Copyright 2009 AXIS Performance Advisors
by Darcy Hitchcock
Social capital, the strength of the relationships that bind us, is key to weathering this economic storm. The sliver lining of this crisis is that some people, at least, have more time on their hands and that time can be invested into building a better community. The average work-week has dropped. “According to the U.S. Bureau of Labor Statistics, the number of employees who normally work full-time but now clock fewer than 35 hours a week because of poor business conditions climbed 72% in November 2008 compared to November 2007”* and it’s bound to be worse now. My husband is one of many who has taken advantage of voluntary time off. Of course, some are flat laid-off and that is no fun; I can tell you that from experience. But all these situations give us time to reflect on the Buy more—Go into debt—Work harder—Buy more cycle we’ve been in for decades now. I’ve seen a number of different data points that indicate that our society is shifting mores. Money no longer makes the world go around; people do!
Creating social capital is easier than you may think. Ten years ago, when my husband and I bought a house in Portland, I was dismayed to find out that many of our neighbors didn’t know one another. I thought we’d moved to the city to be around more people, but instead we’d just moved to an area where the houses were closer together. I asked around and no one seemed concerned. “People are busy.” “They have friends elsewhere.” After biding my time for about a year as the new kid on the block, I hosted a Northwest Earth Institute discussion course. I admit that it took some gumption. I worried, What if I invite people and no one comes? I really didn’t care which course we did; I just wanted to corral some of my neighbors long enough that they’d get to know one another. At the end of the 6 weeks, everyone said, “Wow, this was great! We should keep getting together.” It evolved into what is now a quarterly potluck. And the same people who just shrugged before are the ones who come the most. At our New Years Eve potluck one of our neighbors was talking to a couple who had recently rented a house. She kept saying, “You’ll never want to leave. This is the best street in all of Portland.” Then she turned to me, “Don’t you think so?” I smiled. It didn’t take much to get it started, but it didn’t happen by accident either.
You might think, So-what; they know one another now. Big deal. But these connections help us solve problems:
The bottom line: Social capital makes your community more resilient and a whole lot more fun. It’s also safer. The list of neighbors I maintain helps people connect but is also an emergency management tool should we ever have a fire or other problem. It includes home and work numbers as well as the names of kids and pets.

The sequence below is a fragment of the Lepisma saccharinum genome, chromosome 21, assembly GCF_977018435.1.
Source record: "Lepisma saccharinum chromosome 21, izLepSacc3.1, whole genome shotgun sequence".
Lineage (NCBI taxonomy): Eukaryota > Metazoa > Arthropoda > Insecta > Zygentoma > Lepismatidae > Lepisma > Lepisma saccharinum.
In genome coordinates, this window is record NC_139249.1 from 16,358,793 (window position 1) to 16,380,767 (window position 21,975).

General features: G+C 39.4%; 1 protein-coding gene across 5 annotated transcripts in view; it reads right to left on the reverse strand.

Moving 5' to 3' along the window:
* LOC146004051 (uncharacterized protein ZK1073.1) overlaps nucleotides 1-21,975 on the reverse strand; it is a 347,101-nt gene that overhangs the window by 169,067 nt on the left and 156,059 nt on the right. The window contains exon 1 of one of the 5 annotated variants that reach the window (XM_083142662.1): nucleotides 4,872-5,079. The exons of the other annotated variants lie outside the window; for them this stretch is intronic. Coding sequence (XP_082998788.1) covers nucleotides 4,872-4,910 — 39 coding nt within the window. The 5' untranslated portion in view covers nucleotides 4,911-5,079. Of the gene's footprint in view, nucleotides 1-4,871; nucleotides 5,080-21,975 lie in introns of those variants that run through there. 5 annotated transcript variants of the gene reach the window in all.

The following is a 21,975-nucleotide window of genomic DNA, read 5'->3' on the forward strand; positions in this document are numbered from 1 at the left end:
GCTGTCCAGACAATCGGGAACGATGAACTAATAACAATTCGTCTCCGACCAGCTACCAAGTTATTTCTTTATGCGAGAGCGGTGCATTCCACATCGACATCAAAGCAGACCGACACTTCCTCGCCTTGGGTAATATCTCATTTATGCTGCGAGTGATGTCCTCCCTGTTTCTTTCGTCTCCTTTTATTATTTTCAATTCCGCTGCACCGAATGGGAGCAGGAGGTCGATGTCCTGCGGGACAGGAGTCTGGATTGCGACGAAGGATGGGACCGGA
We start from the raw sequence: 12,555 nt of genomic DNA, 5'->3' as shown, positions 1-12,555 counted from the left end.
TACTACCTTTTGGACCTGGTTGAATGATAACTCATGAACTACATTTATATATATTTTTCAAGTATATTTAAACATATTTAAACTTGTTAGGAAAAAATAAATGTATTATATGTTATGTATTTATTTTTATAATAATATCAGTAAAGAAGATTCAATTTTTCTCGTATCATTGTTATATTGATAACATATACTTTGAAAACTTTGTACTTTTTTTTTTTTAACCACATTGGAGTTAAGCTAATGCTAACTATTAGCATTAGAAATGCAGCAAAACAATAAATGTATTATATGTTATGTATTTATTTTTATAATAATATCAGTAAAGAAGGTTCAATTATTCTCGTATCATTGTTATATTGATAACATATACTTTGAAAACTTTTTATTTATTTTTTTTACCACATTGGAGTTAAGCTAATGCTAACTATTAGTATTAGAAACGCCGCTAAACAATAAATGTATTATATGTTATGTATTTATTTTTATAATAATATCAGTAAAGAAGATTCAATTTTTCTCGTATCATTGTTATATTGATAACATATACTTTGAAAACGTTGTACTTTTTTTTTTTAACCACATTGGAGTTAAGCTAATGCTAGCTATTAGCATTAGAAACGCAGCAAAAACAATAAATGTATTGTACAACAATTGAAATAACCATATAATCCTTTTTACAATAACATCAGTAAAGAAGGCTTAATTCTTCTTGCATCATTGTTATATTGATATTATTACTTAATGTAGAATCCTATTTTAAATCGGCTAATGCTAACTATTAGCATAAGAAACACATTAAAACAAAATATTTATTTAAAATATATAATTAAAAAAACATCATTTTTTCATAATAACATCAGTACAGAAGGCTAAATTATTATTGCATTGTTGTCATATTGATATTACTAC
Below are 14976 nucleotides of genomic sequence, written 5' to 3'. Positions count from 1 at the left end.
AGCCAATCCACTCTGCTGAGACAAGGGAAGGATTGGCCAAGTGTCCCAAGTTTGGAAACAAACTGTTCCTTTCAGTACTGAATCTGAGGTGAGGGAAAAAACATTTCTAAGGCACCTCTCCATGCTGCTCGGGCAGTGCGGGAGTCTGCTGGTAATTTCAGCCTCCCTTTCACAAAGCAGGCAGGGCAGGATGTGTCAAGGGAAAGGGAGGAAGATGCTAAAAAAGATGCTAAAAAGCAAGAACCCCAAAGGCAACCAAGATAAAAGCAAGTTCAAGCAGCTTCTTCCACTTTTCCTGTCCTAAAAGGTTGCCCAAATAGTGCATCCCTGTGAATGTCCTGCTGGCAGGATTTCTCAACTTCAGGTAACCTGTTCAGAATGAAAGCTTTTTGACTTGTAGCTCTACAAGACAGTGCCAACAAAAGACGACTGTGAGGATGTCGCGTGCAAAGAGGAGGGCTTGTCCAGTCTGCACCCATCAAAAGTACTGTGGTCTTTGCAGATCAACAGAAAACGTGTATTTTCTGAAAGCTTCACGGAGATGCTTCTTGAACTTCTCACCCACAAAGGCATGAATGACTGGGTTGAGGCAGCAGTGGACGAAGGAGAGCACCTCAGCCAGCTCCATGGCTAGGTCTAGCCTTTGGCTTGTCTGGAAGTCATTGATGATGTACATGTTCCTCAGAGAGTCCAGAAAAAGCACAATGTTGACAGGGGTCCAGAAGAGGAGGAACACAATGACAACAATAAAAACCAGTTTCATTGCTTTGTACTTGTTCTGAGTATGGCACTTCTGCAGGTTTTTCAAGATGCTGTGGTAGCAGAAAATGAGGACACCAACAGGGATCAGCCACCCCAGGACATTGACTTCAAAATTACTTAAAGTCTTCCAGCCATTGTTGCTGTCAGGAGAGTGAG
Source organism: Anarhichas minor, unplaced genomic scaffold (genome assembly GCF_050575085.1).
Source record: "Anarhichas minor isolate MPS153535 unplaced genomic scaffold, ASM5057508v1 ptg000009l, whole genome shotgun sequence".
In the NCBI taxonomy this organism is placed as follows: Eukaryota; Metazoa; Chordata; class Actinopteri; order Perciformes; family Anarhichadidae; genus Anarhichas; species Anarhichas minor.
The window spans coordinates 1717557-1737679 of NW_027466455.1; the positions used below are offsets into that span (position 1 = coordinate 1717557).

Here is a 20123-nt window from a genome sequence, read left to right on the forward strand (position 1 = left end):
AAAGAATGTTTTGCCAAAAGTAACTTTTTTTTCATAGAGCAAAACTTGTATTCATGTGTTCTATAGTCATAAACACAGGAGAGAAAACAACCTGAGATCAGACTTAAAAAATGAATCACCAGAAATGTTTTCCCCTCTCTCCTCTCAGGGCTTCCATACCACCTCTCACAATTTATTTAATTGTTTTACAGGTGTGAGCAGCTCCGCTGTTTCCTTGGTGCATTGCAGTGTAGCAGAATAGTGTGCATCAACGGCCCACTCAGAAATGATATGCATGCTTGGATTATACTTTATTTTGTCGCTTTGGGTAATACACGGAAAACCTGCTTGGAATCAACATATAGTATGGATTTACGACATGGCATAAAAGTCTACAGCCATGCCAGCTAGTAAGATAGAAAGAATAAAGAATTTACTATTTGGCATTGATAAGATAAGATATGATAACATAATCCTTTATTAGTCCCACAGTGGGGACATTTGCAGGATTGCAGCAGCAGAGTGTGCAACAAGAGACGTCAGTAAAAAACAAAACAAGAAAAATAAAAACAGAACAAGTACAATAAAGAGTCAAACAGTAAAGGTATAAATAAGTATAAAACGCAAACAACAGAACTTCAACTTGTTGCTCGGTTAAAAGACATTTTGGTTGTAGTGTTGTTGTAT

Do you want to improve the social capital of your neighborhood or workplace? I have two suggestions:
Host your own discussion course—Consider using the new discussion course called Dragonfly’s Question: Principles for ‘the good life after the crash. Unlike the Northwest Earth Institute courses (which I also recommend), this course is based on fiction—a novella—that draws people in and shows them how a wide array of principles could actually be applied. Woven into a sweet father-daughter story are such concepts as smart growth, bus rapid transit, green streets, distributed energy, rainwater catchment, waste to energy, district heating, precautionary principle, urban agriculture, and co-housing alternatives. The book includes the story and a chapter-by-chapter discussion guide. Go to Lulu.com http://www.lulu.com/content/paperback_book/the_dragonflys_question/6254827 to learn more.
Attend the Sustainable Community Development: Economic Renewal 101 course through the International Society of Sustainability Professionals—Gwen Hallsmith and her co-author Hunter Lovins will be teaching a class based on their LASER economic renewal process. This class will be held during the month of July with a webinar and assignments you complete on your own time each week. Gwen will lead the class and share her experiences from Montpelier VT (including innovations like local currencies). Hunter will be a guest speaker and will help design the class. Go to www.sustainabilityprofessionals.org/workshops for more information on this course and others in the professional certificate series.
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